Why Darjeeling is the last frontier for Mamata’s Trinamool Congress
The Trinamool Congress wants to break the jinx of the north Bengal hills rejecting parties from the plains. But a minister’s faux pas in the run up to the municipal polls may throw a spanner in that dream.india Updated: May 14, 2017 17:49 IST
The municipal elections in the north Bengal hills on Sunday have been described as the first real fight in a region attempting to move past a bloody, 100-year-old movement for separate identity and control.
The elections to four civic bodies – Darjeeling, Mirik, Kalimpong and Kurseong – are crucial for the Trinamool Congress that is looking to open its account for the first time in the hills.
But winning Darjeeling - the Queen of the Hills - is an uphill task because the hills have always voted for their own, and rejected parties from the plains of West Bengal.
This is the result of decades of resentment against Kolkata for neglect and lack of development, and Bengalis who are seen to only look at Darjeeling as a hill station.
On top of that is the movement for a separate Gorkhaland that has raged intermittently since 1912, and which, locals say has claimed more than 1,000 lives.
No mainstream party has managed to navigate this minefield for three decades, and local parties are projecting this election as a Gorkhaland vs Bengal fight.
“This is the first time we are witnessing a real contest,” said Jeta Sankrityayan, a professor at the North Bengal University.
Like most Bengalis, the hills are close to Mamata’s heart. When she swept to power in 2011, she promised to solve the then festering Gorkhaland protests in 100 days, and managed to restore peace by setting up a independent administrative council.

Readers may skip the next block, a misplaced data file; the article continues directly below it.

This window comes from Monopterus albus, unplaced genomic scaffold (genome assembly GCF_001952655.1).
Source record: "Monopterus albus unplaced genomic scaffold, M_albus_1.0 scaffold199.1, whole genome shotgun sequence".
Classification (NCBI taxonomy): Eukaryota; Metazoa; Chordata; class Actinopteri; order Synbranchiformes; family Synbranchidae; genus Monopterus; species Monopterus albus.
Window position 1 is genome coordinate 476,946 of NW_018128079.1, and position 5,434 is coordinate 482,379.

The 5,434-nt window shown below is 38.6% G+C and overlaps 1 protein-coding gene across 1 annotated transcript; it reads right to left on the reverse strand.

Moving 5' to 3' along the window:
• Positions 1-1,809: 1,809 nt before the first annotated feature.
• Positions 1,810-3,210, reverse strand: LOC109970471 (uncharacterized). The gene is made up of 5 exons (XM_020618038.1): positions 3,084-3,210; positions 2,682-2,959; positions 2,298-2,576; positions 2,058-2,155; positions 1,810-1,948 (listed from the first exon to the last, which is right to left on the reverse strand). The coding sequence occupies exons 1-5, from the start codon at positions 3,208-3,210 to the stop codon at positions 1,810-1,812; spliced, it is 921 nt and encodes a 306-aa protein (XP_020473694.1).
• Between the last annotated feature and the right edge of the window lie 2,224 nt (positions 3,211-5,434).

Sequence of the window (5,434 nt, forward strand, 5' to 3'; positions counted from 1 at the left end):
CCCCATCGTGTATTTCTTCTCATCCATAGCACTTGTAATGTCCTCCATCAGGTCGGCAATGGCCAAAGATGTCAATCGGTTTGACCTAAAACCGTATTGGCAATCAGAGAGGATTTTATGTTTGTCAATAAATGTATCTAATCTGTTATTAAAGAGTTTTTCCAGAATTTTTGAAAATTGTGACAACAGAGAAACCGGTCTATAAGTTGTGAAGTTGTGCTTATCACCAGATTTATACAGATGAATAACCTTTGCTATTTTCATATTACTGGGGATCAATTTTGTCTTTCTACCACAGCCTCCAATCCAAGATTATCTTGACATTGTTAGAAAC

“CM has showered unprecedented love and development for hills,” said Aroop Biswas, state PWD minister and Trinamool in-charge for the polls.
But six years on, the council and its work are mired in corruption allegations and the hills are poorer than ever.
This, surprisingly, has helped the Trinamool, and hurt local parties such as the Gorkha Janmukti Morcha that has dominated the council since it was set up.
“There is a undercurrent that people will vote for needs and governance for the first time, and not identity,” said Sankrityayan.
But it is identity politics that could trip the Trinamool after minister Indranil Sen said in a rally that Gorkha leaders should be expelled from the hills in steel boxes. A ripple of anger has shot through the hills and even the Trinamool’s allies are battling to save face.
“Hill people will answer the divisive politics pursued by Mamata Banerjee,” said GJM chief Bimal Gurung.
In Darjeeling, the Trinamool didn’t win a single seat in the assembly election, which it swept in the rest of the state. Gorkhaland is always touted as an example of how a government should deal with separate statehood demands. Even a couple of seats will be a a shot in the arm for Mamata.